A person was chosen and beheaded in ritual practice, and the temple was constructed supposedly at the same spot where his head fell.
In remembrance of this significant sacrifice, there is a shrine and a temple named as “Hanuman Pol” today, standing at the main gate of the fortress, which is one of seven gates in total that guard the locality.
The complex incorporates at least 360 temples in its boundaries, including Jain and Hindu ones, as well as a prominent watchtower. The Badal Mahal Palace is certainly one of the most remarkable edifices of all within the complex, standing out with its beautiful green, white, and turquoise colors.
Throughout its long history, Kumbhalgarh parted the kingdoms of Mewar and Marwar for a great period of time, serving as the ultimate refuge of several Mewar rulers.
Over the course of five centuries or more, Kumbhalgarh has been occupied only once, and it took the combined effort of several armies to occupy the locality. The occupation lasted for a mere two days, and apparently, it all happened because all the water resources had allegedly run out back at the fort.
Significant renovation on Kumbhalgarh took its course during the 19th century. At present, the site is opened for visitors to explore, whether that means reaching the most remote parts of the wall, or by just taking a look at the most mesmerizing view that opens from its most accessible point.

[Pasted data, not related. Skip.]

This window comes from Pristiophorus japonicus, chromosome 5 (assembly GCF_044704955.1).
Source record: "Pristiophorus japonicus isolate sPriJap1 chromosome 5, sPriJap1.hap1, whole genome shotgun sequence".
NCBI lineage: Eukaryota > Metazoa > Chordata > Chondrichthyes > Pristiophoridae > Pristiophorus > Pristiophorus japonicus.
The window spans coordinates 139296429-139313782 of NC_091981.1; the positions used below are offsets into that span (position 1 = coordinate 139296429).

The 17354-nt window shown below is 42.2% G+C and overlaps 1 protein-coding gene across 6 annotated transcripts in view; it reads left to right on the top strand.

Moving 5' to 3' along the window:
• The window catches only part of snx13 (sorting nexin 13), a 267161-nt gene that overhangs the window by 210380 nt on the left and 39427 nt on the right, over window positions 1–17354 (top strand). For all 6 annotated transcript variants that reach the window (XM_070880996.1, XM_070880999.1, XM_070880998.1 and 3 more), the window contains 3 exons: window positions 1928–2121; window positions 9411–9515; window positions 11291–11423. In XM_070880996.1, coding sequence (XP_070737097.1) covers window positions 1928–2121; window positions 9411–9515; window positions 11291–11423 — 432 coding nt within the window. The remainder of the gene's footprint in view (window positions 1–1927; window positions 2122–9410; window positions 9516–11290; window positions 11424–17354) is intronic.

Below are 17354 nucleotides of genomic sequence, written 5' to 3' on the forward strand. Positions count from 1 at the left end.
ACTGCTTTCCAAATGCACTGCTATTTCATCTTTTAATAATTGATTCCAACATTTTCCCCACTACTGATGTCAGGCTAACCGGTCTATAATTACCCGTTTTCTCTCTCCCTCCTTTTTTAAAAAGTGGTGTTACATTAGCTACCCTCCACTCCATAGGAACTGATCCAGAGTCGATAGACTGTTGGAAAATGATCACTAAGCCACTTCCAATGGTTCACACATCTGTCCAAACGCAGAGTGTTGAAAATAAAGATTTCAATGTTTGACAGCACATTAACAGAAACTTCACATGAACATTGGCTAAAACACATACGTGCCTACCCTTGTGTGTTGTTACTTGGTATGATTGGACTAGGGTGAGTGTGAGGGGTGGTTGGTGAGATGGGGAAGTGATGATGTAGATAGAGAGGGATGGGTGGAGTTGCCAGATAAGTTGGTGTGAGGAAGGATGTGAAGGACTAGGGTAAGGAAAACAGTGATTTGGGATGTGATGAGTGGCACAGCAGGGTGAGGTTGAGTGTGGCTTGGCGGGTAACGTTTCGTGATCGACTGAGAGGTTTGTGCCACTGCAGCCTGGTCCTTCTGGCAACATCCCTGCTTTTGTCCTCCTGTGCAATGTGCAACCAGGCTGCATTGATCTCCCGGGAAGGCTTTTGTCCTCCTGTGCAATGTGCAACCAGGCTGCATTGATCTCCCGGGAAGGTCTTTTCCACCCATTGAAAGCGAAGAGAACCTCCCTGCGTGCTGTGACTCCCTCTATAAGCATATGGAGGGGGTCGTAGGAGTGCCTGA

Viking Sex Slaves – The Dirty Secret Behind The Founding Of Iceland
Iceland has become among millennials a famous tourist destination with its incredible landscape, friendly people, and cheap flights.
Although, if any found themselves in Reykjavik and took a trip to the National Museum of Iceland, they might find a display there with an interesting statistic. In fact, it’s a statistic with some dark implications for Iceland’s past.
After analyzing the DNA of modern Icelanders, scientists have been able to come up with a fairly accurate idea of what the founding population of the country looked like.
Around 80% of Icelandic men were Norse, hailing from Scandinavian countries like Norway, Sweden, and Denmark. Of course, as a colony founded by Norse settlers, that’s to be expected.
But based on the mitochondrial DNA, which is only passed down in the female line, we know that over half of the female settlers were Celtic, meaning they came from Ireland, Scotland, and the northwestern islands of Britain. So essentially, the founders of Iceland were a strange combination of Norse men and Celtic women.
At first glance, that fact is just an interesting bit of genealogy. But it quickly grows more disturbing the more you think about it. After all, the people who settled Iceland were also the same people who produced the infamous Vikings.
However, as most people know, the Vikings had a habit of carrying off slaves. Given the genetics of Iceland and the nature of the people who settled it, it’s possible that a large percentage of the first women in Iceland were taken there as slaves.